02/01/05 07:44 EST

Sinn Fein president Gerry Adams today expressed doubt about
whether the Irish Government is really opposed to sanctions
against his party over the Northern Bank raid.

As British Prime Minister Tony Blair and Irish premier
Bertie Ahern prepared for a Downing Street briefing from
police on both sides of the Irish border, Mr Adams was
unconvinced by Dublin`s protestations yesterday that it was
against sanctions.

"The British Government is currently imposing sanctions
against Sinn Fein," the West Belfast MP said.

"Is the Taoiseach (Mr Ahern) demanding that this
discrimination be ended? Not to my knowledge. The Irish
Government joined with the British Government to form the
so-called Independent Monitoring Commission and agreed to
the British Secretary of State (Paul Murphy) being given
powers outside the terms of the Good Friday Agreement."

"I am unconvinced, therefore, about protestations of
opposition to sanctions. Nationalists and republicans are
understandably and increasingly sceptical of the attitude of
the two Governments."

Police claims that the IRA carried out the GBP£26.5 million
raid on the Northern Bank`s Belfast headquarters in December
shattered hopes that power-sharing could be restored in
Northern Ireland this side of the British General Election.

Unionists are demanding Sinn Fein be excluded from any
future devolved government until all alleged IRA activity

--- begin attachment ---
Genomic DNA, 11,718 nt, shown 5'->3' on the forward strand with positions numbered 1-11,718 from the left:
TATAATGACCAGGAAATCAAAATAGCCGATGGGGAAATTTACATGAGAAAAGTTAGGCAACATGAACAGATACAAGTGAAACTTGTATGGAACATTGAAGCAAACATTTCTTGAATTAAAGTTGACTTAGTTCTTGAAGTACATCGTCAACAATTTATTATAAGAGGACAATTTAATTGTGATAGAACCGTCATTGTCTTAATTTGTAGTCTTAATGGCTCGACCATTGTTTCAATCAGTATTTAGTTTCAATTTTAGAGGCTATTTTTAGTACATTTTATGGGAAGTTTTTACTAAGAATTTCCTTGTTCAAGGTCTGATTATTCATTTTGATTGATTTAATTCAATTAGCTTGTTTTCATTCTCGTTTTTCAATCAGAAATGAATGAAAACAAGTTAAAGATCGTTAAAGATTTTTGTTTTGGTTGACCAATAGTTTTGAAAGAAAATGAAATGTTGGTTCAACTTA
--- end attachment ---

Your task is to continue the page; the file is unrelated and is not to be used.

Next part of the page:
ends for good.

Democratic Unionist Assembly member Sammy Wilson today said
the response of the two Governments to Northern Ireland
police chief Hugh Orde`s assessment had been abysmal.

The East Antrim MLA argued: "In the December negotiations it
was stated that where a party was found to be in default the
others would not be held back by their actions. The Chief
Constable has made it very clear that republicans are in
default, so I`m expecting the Governments to live up to
their commitment and punish the wrongdoers."

"They must agree to exclude Sinn Fein from any devolution
arrangements until they have proved they will live up to
commitments to abandon criminality and terrorism."

A preliminary report by the Independent Monitoring
Commission (IMC) paramilitary watchdog is expected to be
completed by the end of the week.

It is expected to back Mr Orde`s assessment that the IRA
carried out the robbery, despite categoric denials by the
organisation and Sinn Fein leaders.

The Chief Constable and the commissioner of the Irish
Republic`s police, Noel Conroy, were expected today to take
the two Prime Ministers through the intelligence that led to
their assessment.

Despite massive setbacks in the Northern Ireland peace
process, Mr Blair and Mr Ahern were to map out a programme
of activity for 2005 at the Downing Street talks.

The Taoiseach will also use the meeting to press for a
public apology on behalf of the Conlon family.

Gerry Conlon and his late father Guiseppe were both jailed
over the 1974 bomb attack on the Horse and Groom pub in
Guildford, Surrey, that killed five people.

Their sentences were quashed in 1989 following a major
campaign, but the Conlon family have continued to lobby for
further recognition of the miscarriage.

They received Mr Ahern`s backing in Dublin last week, and Mr
Murphy has said he believed Mr Blair was on the verge of
meeting their demands.

Nationalist SDLP leader Mark Durkan was also due to meet Mr.
Blair at Downing Street today.

The Foyle Assembly member was expected to discuss how
devolution in Northern Ireland could be revived and also
raise the Conlon case.

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